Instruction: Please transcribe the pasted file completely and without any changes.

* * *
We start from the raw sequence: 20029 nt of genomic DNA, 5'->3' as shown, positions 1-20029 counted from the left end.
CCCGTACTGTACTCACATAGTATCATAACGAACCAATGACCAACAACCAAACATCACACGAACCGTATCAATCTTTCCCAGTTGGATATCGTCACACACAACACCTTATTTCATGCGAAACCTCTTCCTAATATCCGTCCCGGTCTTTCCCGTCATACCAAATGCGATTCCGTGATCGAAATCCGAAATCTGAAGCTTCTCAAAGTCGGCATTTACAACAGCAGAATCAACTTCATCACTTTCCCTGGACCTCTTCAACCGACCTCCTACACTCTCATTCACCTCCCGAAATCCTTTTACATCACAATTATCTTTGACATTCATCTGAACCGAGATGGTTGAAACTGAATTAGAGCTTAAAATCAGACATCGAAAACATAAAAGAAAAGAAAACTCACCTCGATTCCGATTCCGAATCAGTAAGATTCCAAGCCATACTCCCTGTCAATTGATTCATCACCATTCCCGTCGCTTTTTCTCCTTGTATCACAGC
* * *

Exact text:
We start from the raw sequence: 20029 nt of genomic DNA, 5'->3' as shown, positions 1-20029 counted from the left end.
CCCGTACTGTACTCACATAGTATCATAACGAACCAATGACCAACAACCAAACATCACACGAACCGTATCAATCTTTCCCAGTTGGATATCGTCACACACAACACCTTATTTCATGCGAAACCTCTTCCTAATATCCGTCCCGGTCTTTCCCGTCATACCAAATGCGATTCCGTGATCGAAATCCGAAATCTGAAGCTTCTCAAAGTCGGCATTTACAACAGCAGAATCAACTTCATCACTTTCCCTGGACCTCTTCAACCGACCTCCTACACTCTCATTCACCTCCCGAAATCCTTTTACATCACAATTATCTTTGACATTCATCTGAACCGAGATGGTTGAAACTGAATTAGAGCTTAAAATCAGACATCGAAAACATAAAAGAAAAGAAAACTCACCTCGATTCCGATTCCGAATCAGTAAGATTCCAAGCCATACTCCCTGTCAATTGATTCATCACCATTCCCGTCGCTTTTTCTCCTTGTATCACAGC